We describe the main components of our email classification system, called Enaïm, in which a user holds the central role. A user can interact with Enaïm through a general graphical user interface. Three actions are available to a user: - fetching new messages (1), - reading messages stored in folders (2), - profiling thematic folders (3). The user profile is scanned by the classification module that stores a new message in a suitable folder. The user bootstraps the profile extraction by adding or importing a quantity of messages into existing folders that are used as training data. An import function is included to get a formatted archive of a market email client such as Netscape, Microsoft or Eudora. A corpus of messages (titles and bodies) is associated to each folder. An area of interest related to a folder is generated as a set of term classes extracted by automatic clustering of terms from the training corpus. A user profile is a set of folders, i.e. of areas of interest. Then a new message is compared to each area of interest (according to term classes) in order to determine the classification in the corresponding folder.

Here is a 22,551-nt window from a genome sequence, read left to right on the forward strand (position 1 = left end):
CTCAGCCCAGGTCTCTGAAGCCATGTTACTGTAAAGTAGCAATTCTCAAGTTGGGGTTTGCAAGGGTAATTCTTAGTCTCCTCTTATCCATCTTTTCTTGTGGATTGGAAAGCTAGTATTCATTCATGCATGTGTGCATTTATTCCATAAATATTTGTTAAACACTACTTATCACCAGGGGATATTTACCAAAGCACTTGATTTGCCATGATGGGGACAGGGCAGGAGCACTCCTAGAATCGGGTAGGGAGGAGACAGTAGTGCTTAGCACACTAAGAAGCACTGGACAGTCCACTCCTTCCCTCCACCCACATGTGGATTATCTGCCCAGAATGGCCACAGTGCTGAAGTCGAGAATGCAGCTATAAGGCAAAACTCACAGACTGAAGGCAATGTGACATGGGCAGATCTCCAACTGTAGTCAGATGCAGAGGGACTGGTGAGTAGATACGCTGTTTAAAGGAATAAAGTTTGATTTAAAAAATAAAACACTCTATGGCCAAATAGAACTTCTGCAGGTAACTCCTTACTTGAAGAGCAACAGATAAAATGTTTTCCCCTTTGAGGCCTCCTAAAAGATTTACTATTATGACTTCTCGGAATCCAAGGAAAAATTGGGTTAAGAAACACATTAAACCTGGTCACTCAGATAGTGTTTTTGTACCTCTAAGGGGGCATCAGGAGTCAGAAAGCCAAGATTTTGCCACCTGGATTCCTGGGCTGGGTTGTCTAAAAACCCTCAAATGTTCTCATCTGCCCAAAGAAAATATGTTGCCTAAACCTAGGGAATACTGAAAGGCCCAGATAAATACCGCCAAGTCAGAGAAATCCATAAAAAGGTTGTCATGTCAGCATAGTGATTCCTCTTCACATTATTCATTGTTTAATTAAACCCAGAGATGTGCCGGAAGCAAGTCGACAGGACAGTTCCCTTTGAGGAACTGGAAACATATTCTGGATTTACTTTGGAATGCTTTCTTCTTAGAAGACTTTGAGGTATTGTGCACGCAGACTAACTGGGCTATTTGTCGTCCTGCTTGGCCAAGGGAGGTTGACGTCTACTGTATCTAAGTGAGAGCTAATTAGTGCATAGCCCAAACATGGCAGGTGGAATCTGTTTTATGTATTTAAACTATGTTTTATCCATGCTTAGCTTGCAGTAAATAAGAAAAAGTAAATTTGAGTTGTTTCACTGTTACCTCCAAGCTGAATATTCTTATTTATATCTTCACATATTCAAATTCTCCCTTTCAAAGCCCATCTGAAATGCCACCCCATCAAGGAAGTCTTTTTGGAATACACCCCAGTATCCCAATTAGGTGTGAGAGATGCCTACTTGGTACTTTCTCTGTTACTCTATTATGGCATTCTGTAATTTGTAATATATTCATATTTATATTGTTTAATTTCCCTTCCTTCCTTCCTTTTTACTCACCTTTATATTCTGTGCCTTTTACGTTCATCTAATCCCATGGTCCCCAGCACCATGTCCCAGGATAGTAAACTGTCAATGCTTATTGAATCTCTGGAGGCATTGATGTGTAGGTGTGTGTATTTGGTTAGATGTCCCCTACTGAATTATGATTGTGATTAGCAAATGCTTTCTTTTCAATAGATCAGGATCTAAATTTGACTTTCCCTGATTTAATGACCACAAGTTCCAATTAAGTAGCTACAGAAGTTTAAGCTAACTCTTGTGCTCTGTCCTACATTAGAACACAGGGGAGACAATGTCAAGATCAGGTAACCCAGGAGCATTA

3.2 A distributional semantics approach Several approaches of term clustering from texts are essentially inspired from pattern matching. In this family of methods, graph clustering fits well enough the assumption of a distributional approach since relations are singularly processed [Minker et al., 1972] [Turenne, 2000]. The algorithm takes as input pairs of positions in textual contexts in order to build classes of terms. We assume that, as in the distributional lexical theory, one could infer semantic associations from the repetition of some co-occurrence structures [Harris, 1968]. Our clustering algorithm gathers terms into classes representing the same contextual usages of a domain. Within this corpus processing technique, we aim to extract groups such as: "layer, law, tribunal, victim", which can be subsumed clearly by a category, in this case "justice". Basically a text is a sequence of words having a unique position (i.e. occurrence). We call a monoterm a single word and a multiterm a sequence of words. A cooccurrence is a pair of positions. We do not use syntactic roles between terms as [Faure et al., 1998] but syntactic categories. Our clustering is window-based or cooccurrence-based [Gale et al., 1992]. A window is the sequence of words at the left and at the right of a target term. A context is defined by a limit: either a maximum window size set to 50 words or by the end of the current paragraph defined by a carriage return. We worked out the limit 50 experimentally observing that we obtain a big cluster and small ones around this limit. This textual chunk reflects a topical unit.